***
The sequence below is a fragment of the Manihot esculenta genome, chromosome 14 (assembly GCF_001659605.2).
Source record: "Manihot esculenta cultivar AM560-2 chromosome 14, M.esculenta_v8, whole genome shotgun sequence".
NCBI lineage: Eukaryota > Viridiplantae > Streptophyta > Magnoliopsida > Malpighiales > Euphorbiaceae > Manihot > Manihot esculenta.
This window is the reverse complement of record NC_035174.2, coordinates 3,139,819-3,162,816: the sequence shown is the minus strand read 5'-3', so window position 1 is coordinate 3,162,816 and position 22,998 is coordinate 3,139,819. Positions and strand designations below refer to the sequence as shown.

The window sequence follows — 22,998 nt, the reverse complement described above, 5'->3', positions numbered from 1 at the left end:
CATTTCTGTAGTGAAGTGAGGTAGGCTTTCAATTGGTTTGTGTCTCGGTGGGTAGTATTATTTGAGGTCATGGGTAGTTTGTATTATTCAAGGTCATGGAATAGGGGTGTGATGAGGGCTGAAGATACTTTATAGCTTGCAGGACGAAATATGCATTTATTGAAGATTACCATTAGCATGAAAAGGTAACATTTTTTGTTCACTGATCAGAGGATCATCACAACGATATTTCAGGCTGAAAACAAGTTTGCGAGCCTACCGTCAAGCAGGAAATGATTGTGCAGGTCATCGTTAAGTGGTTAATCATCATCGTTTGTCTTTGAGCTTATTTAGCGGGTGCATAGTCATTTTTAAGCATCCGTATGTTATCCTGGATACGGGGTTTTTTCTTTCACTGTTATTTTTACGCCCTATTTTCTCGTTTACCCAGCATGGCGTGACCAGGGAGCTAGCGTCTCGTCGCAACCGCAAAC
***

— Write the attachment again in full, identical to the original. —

The sequence below is a fragment of the Manihot esculenta genome, chromosome 14 (assembly GCF_001659605.2).
Source record: "Manihot esculenta cultivar AM560-2 chromosome 14, M.esculenta_v8, whole genome shotgun sequence".
NCBI lineage: Eukaryota > Viridiplantae > Streptophyta > Magnoliopsida > Malpighiales > Euphorbiaceae > Manihot > Manihot esculenta.
This window is the reverse complement of record NC_035174.2, coordinates 3,139,819-3,162,816: the sequence shown is the minus strand read 5'-3', so window position 1 is coordinate 3,162,816 and position 22,998 is coordinate 3,139,819. Positions and strand designations below refer to the sequence as shown.

The window sequence follows — 22,998 nt, the reverse complement described above, 5'->3', positions numbered from 1 at the left end:
CATTTCTGTAGTGAAGTGAGGTAGGCTTTCAATTGGTTTGTGTCTCGGTGGGTAGTATTATTTGAGGTCATGGGTAGTTTGTATTATTCAAGGTCATGGAATAGGGGTGTGATGAGGGCTGAAGATACTTTATAGCTTGCAGGACGAAATATGCATTTATTGAAGATTACCATTAGCATGAAAAGGTAACATTTTTTGTTCACTGATCAGAGGATCATCACAACGATATTTCAGGCTGAAAACAAGTTTGCGAGCCTACCGTCAAGCAGGAAATGATTGTGCAGGTCATCGTTAAGTGGTTAATCATCATCGTTTGTCTTTGAGCTTATTTAGCGGGTGCATAGTCATTTTTAAGCATCCGTATGTTATCCTGGATACGGGGTTTTTTCTTTCACTGTTATTTTTACGCCCTATTTTCTCGTTTACCCAGCATGGCGTGACCAGGGAGCTAGCGTCTCGTCGCAACCGCAAAC